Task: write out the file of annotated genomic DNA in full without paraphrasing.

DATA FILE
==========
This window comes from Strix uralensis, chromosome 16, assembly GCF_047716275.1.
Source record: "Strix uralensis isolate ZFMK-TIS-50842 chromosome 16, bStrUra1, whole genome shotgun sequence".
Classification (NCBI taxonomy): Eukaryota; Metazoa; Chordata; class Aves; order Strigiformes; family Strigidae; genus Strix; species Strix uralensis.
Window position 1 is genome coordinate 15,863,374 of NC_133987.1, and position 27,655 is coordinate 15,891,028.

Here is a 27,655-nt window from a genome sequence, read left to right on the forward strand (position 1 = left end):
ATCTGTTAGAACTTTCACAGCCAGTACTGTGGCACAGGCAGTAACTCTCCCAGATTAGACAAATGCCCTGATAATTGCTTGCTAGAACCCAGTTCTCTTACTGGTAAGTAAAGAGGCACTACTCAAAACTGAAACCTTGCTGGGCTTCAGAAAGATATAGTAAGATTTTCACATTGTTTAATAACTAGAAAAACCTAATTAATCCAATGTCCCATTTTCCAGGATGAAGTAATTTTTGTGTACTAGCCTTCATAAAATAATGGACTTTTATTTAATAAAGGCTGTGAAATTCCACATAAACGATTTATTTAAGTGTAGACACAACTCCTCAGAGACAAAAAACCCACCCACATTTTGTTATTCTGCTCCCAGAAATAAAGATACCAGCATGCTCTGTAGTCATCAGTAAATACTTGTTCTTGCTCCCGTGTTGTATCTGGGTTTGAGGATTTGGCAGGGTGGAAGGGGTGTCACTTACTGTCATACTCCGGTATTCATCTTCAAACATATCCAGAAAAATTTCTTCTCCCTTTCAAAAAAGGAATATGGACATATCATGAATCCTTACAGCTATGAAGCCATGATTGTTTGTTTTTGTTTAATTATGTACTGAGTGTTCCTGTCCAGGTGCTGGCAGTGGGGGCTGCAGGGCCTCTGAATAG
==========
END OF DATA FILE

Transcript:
This window comes from Strix uralensis, chromosome 16, assembly GCF_047716275.1.
Source record: "Strix uralensis isolate ZFMK-TIS-50842 chromosome 16, bStrUra1, whole genome shotgun sequence".
Classification (NCBI taxonomy): Eukaryota; Metazoa; Chordata; class Aves; order Strigiformes; family Strigidae; genus Strix; species Strix uralensis.
Window position 1 is genome coordinate 15,863,374 of NC_133987.1, and position 27,655 is coordinate 15,891,028.

Here is a 27,655-nt window from a genome sequence, read left to right on the forward strand (position 1 = left end):
ATCTGTTAGAACTTTCACAGCCAGTACTGTGGCACAGGCAGTAACTCTCCCAGATTAGACAAATGCCCTGATAATTGCTTGCTAGAACCCAGTTCTCTTACTGGTAAGTAAAGAGGCACTACTCAAAACTGAAACCTTGCTGGGCTTCAGAAAGATATAGTAAGATTTTCACATTGTTTAATAACTAGAAAAACCTAATTAATCCAATGTCCCATTTTCCAGGATGAAGTAATTTTTGTGTACTAGCCTTCATAAAATAATGGACTTTTATTTAATAAAGGCTGTGAAATTCCACATAAACGATTTATTTAAGTGTAGACACAACTCCTCAGAGACAAAAAACCCACCCACATTTTGTTATTCTGCTCCCAGAAATAAAGATACCAGCATGCTCTGTAGTCATCAGTAAATACTTGTTCTTGCTCCCGTGTTGTATCTGGGTTTGAGGATTTGGCAGGGTGGAAGGGGTGTCACTTACTGTCATACTCCGGTATTCATCTTCAAACATATCCAGAAAAATTTCTTCTCCCTTTCAAAAAAGGAATATGGACATATCATGAATCCTTACAGCTATGAAGCCATGATTGTTTGTTTTTGTTTAATTATGTACTGAGTGTTCCTGTCCAGGTGCTGGCAGTGGGGGCTGCAGGGCCTCTGAATAG